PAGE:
Benefit families speak out

 
Mobile phone, tinned food, housing, gas

As MPs resume their debate on the Welfare Reform Bill - the government wants to cap benefits claimed by families to £26,000 a year - we look at one family that may be affected by the changes.

Unemployed father-of-seven Raymond (not his real name) and his family rent a former council house on a social housing estate in north Wales. They do not own a car or take a regular annual holiday.

Start Quote

I see eight people here having to choose between eating or heating”

End Quote Raymond

Raymond, a former educational software writer, has been jobless since 2001. His wife Katherine suffers from bipolar disorder with an anxiety disorder and is unable to work.

Ray says: "The market for my skills dried up 10 years ago - there's a total lack of work in my area of expertise."

The couple share their home with six of their children - their five-year-old son, Raymond's twin girls from his first marriage, and three of his wife's four children from an earlier relationship.

Here we break down the benefits Raymond and his family receive - and detail where the money goes. Click on the grey boxes to see what Raymond says about their outgoings.

Clickable flowchart of a families income and outgoings on benefits
  • CLICKABLE
  • Living on benefits
  • Weekly income and outgoings for a family of eight in north Wales
  • Child Benefit £87.30
  • Child Tax Credit £301.10
  • Jobseekers Allowance £100.00
  • Council Tax Benefit £18.00
  • Housing Benefit £76.00
  • Total: £582.40
  • Annual breakdown
  • Benefits: £30,284.80
  • Proposed cap: £26,000*
  • Difference: £4,284.80
  • *If Lords amendments are overturned

Other outgoings £91

'There are four children to supply school uniforms - including gym kits - each year. The school trips aren't days out to Alton Towers - they're educational trips for several of the courses, like history, geography and media studies, that the school tells us will form an important part of their course. Then there are seven birthdays a year, and seven children to make Christmas happen for each year.'

Entertainment £20

'I go out once a week, on a Friday night. I meet up with my mates in the pub and have three or four pints.'

Sky TV £15

'We get the Sky Movies package because we're stuck in the house all week - otherwise we wouldn't have any entertainment.'

Public transport £30

'Most of this goes on our eldest son's bus fares to college and back. For me, if it's less than five miles, I'll walk.'

Mobiles £32

'My wife and I have mobile phones, and so do all of the teenage children. You try telling teenagers they're going to have to do without their mobiles and there'll be hell to pay.'

Energy bill £38

'Gas and electricity bills have gone up massively over the last couple of years - two years ago we were paying £20 a week. If they do cut our benefit we are going to have to choose between eating and heating the house properly.'

Rent £76

'This is social housing in Wales, so the rent is hardly massive. If we rented privately in this area, then the cost would be four or five times as much.'

Weekly shopping £240

'Our biggest expense. We do all our shopping at Tesco or Morrisons in one big go. Mostly we buy the "value" range - tinned meatballs, baked beans etc. On the cigarettes, my wife tried to give up, but she missed one appointment on the course and they threw her off it.'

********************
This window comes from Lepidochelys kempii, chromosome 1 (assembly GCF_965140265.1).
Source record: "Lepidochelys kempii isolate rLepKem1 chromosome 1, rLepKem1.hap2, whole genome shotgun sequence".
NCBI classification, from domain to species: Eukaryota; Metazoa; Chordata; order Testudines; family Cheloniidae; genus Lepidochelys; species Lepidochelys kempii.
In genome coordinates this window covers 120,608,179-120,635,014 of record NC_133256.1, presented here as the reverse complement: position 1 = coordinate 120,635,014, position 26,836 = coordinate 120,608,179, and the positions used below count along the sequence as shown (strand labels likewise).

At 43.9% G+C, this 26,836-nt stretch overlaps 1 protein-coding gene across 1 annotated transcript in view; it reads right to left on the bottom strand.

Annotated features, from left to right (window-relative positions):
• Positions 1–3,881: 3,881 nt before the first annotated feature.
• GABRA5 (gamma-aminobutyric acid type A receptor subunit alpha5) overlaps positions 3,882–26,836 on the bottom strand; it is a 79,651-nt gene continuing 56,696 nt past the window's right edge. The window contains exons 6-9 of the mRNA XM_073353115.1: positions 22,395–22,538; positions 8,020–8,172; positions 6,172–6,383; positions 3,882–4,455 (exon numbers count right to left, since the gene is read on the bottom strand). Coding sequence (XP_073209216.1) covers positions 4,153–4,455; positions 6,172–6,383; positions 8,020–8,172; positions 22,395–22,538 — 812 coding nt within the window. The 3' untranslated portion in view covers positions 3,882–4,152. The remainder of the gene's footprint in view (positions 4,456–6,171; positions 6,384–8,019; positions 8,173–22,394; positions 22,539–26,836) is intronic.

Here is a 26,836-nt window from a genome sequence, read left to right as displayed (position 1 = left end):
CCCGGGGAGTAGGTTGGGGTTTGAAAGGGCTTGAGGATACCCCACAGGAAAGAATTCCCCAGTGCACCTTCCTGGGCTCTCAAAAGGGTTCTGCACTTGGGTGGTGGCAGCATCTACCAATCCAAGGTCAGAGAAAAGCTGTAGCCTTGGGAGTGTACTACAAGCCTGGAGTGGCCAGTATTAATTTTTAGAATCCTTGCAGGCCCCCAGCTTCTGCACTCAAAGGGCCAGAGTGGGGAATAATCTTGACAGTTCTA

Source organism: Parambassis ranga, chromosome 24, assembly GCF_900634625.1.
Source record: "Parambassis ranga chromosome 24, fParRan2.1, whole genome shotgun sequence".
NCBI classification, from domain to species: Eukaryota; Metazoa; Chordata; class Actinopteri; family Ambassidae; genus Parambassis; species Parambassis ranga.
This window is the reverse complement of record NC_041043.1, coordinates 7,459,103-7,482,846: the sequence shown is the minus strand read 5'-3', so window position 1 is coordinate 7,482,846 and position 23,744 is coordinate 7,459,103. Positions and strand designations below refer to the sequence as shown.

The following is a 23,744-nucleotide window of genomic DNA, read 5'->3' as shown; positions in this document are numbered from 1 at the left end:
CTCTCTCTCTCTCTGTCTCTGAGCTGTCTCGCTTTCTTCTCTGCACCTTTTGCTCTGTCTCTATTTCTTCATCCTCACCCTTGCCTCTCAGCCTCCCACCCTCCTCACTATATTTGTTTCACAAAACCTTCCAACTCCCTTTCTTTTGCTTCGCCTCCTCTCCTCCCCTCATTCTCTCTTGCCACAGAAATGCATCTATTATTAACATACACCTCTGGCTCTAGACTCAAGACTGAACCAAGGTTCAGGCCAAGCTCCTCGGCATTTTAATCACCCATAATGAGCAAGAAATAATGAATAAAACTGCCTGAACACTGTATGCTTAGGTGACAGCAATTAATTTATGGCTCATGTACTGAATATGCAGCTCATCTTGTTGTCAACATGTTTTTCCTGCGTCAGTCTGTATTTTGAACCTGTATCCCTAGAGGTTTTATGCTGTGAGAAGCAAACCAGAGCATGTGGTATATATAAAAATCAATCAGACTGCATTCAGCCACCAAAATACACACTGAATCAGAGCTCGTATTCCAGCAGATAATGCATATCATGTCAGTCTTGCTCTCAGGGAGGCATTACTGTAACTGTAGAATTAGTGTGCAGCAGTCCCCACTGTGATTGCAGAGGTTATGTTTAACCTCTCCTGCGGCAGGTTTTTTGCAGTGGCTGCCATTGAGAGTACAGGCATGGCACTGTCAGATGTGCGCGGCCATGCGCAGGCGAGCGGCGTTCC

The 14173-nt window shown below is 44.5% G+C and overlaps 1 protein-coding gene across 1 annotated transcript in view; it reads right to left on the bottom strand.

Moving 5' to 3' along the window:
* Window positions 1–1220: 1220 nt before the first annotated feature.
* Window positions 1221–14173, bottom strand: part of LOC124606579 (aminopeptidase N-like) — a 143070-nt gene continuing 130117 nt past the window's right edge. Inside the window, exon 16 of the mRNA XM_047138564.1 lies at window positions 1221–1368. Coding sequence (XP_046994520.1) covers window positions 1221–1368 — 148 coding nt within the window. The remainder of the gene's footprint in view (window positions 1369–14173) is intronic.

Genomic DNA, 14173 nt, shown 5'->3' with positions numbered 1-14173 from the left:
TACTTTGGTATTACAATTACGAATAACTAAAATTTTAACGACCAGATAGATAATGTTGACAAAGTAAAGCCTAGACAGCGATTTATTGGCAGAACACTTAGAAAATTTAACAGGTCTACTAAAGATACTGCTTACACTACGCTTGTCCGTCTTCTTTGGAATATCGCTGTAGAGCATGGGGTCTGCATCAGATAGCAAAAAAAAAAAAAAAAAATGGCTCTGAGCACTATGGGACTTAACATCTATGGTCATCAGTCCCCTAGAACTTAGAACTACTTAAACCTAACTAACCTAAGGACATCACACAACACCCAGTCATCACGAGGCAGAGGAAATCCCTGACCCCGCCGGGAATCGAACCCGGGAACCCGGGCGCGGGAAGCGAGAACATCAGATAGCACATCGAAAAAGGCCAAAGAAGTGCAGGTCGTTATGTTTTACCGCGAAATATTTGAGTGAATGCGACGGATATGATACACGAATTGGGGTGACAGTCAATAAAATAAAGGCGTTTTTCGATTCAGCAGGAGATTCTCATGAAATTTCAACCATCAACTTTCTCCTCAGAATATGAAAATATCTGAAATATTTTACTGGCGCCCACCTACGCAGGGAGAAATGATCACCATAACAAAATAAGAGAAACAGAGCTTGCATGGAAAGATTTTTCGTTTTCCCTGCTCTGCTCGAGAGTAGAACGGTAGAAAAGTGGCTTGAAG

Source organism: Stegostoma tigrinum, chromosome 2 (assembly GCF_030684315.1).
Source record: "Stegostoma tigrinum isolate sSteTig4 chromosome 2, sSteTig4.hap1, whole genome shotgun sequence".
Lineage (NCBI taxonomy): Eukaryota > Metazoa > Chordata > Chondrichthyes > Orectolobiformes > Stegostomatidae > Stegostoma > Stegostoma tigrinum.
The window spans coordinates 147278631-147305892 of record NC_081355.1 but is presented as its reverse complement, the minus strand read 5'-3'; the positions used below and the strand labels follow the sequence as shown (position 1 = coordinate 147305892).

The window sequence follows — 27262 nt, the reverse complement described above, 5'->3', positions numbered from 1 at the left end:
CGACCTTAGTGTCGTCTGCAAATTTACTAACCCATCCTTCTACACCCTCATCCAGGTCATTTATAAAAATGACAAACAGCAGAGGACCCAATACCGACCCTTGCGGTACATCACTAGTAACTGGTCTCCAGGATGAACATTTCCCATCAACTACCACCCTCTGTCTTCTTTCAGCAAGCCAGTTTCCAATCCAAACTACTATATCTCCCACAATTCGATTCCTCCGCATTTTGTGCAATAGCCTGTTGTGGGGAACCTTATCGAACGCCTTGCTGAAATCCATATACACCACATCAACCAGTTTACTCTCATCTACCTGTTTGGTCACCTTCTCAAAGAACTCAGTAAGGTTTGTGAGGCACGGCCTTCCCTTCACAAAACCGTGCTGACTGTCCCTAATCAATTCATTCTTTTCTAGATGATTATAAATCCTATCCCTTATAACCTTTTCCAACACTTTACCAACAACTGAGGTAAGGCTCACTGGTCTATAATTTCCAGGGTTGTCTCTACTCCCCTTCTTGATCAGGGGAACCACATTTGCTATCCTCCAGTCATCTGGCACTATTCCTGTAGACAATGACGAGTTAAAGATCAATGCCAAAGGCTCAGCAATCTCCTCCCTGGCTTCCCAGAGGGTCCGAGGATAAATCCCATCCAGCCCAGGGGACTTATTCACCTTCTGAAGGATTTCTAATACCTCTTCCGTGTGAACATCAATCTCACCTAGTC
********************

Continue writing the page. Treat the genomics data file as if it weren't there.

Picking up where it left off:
Ray, 45, says: "I would love to be able to say that we are living in one of these eight-bedroom mansions that everyone is up in arms about, but no, we are stuck in a three-up, two-down house that has external measurements of barely 19ft by 25ft.

BENEFIT CAP PLAN

  • From April 2013, household benefits capped so out-of-work families do not receive more than the average household weekly income.
  • Limit set at £26,000 a year - equivalent to household wage of £500 a week after tax
  • Includes Jobseeker's Allowance, Income Support, Employment and Support Allowance, Housing Benefit, Child Benefit and Child Tax Credit
  • Exemptions for households in receipt of Working Tax Credit, Disability Living Allowance or Personal Independence Payment, Constant Attendance Allowance and war widows/widowers
  • Welfare Reform Bill applies to England, Scotland and Wales

"We have three teenage boys living in one room that barely fits their bunks and a chair-bed in it and two teenage daughters in a smaller room that barely fits their bunks in it.

"In the third bedroom we have ourselves and a five-year-old boy."

The family receive a total of £30,284.80 a year in benefits - well over the £26,000 cap proposed by the government. But, says Raymond, "If these proposals go through we will take a massive hit to our finances - and it's not as if we could move into a smaller or cheaper premises.

"I see eight people here having to choose between eating or heating."

 

Comments

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  • rate this
    -7

    Comment number 224.

    See the opportunity for a world record - rating here. So here goes.

    For gods sake think of the children!

    Give the guy a break.

    He deserves it.

    Its Maggies Fault.

    Fill yer boots one and all.

  • rate this
    +8

    Comment number 223.

    As £388 pw is generated by the children it is clear see this is a family that has turned making kids into a profession. If the wife is bipolar she also should not be claiming JSA anyhow. Sadly this family has suffered misfortune but taken easy benefits allowed under Labour to dig itself into the mire further and to mispend what it has. Curbing benefits will correct this attitude.

  • rate this
    +5

    Comment number 222.

    can someone tell me how i can claim, last years earnings was 16500 before tax and i have 3500 tax to pay, others seem to be able to claim for all sorts yet i get nothing, what am i doing wrong ?

  • rate this
    +9

    Comment number 221.